William Shakespeare's The Taming of the Shrew Essay

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William Shakespeare's The Taming of the Shrew Over the past 400 or so years since Shakespeare wrote _The Taming of the Shrew_, many writers, painters, musicians and directors have adapted and reformed this play of control and subjugation into timeless pieces of art. In _10 Things I Hate About You_ and Kiss Me Kate from two very different times in the twentieth century, and paintings of Katherina and Bianca from the late nineteenth century, the creators of these adaptations have chosen to focus on the role of the two main female characters in the play. The ideas surrounding these women have changed through the years, from Katherina and Bianca simply being young women who deviated from the norm of Shakespeare’s time to women who embody…show more content…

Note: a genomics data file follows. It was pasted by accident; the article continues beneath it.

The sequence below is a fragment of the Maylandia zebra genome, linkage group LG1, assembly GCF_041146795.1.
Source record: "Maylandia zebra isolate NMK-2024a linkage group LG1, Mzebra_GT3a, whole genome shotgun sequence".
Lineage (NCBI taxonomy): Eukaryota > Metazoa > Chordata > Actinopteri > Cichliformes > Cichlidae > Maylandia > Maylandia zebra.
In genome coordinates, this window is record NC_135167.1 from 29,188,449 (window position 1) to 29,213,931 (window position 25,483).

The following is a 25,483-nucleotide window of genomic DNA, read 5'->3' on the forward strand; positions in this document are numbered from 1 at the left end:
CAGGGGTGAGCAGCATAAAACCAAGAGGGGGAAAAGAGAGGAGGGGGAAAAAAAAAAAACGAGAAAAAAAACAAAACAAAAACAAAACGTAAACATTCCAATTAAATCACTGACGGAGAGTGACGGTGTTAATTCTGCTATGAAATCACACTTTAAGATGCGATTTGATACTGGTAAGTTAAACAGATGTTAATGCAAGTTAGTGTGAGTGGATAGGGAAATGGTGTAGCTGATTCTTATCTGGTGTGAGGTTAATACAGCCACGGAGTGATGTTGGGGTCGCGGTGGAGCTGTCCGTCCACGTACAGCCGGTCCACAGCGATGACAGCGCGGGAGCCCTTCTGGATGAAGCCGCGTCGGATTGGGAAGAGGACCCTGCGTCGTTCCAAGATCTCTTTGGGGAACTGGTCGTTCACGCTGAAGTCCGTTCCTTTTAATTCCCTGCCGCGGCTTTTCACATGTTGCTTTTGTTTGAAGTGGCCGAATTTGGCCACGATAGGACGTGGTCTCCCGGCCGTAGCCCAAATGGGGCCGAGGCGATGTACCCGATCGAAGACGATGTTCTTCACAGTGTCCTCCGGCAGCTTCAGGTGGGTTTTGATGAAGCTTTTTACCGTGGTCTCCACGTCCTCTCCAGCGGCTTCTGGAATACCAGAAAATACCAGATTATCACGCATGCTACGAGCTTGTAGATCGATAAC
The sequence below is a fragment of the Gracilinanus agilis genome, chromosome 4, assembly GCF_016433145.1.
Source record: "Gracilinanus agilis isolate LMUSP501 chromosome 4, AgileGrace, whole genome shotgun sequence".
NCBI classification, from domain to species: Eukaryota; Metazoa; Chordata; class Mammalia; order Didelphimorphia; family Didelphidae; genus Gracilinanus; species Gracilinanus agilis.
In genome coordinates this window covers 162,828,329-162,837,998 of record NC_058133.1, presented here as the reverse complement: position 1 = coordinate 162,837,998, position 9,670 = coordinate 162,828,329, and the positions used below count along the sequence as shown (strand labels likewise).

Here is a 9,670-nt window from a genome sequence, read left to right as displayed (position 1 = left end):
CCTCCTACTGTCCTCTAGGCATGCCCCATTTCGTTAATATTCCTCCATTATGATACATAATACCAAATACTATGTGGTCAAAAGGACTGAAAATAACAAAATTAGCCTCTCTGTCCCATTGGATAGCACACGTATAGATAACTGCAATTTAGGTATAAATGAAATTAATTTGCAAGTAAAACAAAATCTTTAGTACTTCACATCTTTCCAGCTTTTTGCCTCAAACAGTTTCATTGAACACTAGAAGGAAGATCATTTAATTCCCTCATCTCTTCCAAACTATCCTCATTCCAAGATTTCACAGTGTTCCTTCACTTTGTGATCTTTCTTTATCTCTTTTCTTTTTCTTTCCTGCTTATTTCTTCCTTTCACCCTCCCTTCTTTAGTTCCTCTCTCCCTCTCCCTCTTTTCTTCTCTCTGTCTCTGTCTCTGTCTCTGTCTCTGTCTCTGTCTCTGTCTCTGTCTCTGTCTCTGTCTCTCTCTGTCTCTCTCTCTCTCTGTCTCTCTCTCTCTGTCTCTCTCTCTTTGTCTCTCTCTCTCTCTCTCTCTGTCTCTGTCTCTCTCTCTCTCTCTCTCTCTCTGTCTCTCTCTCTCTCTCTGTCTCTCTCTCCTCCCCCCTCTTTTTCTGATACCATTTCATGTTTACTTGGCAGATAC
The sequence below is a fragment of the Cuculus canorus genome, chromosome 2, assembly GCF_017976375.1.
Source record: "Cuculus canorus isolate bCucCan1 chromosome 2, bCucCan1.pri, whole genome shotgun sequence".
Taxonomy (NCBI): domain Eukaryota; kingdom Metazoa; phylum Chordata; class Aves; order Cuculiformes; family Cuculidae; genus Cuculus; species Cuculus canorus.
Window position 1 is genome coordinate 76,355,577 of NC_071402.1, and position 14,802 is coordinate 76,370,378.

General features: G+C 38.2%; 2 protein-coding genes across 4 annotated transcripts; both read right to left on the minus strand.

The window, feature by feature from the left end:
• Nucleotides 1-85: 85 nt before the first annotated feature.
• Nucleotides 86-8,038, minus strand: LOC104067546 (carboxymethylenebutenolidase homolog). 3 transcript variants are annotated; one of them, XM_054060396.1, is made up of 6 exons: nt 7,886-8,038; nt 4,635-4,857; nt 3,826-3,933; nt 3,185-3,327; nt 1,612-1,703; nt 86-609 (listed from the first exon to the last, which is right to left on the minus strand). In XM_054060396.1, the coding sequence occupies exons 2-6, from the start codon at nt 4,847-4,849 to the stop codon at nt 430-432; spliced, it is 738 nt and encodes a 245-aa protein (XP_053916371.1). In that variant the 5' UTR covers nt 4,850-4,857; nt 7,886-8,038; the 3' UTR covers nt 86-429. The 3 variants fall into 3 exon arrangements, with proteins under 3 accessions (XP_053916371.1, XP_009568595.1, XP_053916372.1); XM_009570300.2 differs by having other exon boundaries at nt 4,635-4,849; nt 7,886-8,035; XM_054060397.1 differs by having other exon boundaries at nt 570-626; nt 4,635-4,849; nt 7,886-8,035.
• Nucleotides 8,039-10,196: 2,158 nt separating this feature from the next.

(2.1. 31-36) Katherina feels that if she does not marry before her sister, then she never will find true love, and thusly will never be happy. She dislikes the stigma that has been brought upon her by her unwillingness to settle down with any of the men who have been brought before her, and is angry with her sister even more for buying into what society has deemed as the right way to do things. These instances of the two sisters together are few and far between, almost to juxtapose the two characters even moreso than their very being in the play does. The fact that they eventually switch roles is another interesting point; Shakespeare presents one as a shrew and the other as the seemingly perfect woman, but he abruptly switches these roles in the last act, after all the action has been performed of the men taming the original shrew. The presentations of these two female characters in a cast full of men is the most poignant part of this whole argument; Shakespeare plays on the societal conventions to the point where he is able to show how they can also backfire on someone unintentionally. All of the adaptations that follow highlight the differences between the characters of the two sisters in this play, and while the eventual status of these characters changes somewhat; they still manage to showcase the difference between the feminine and the masculine aspects of the play. Throughout the years critics
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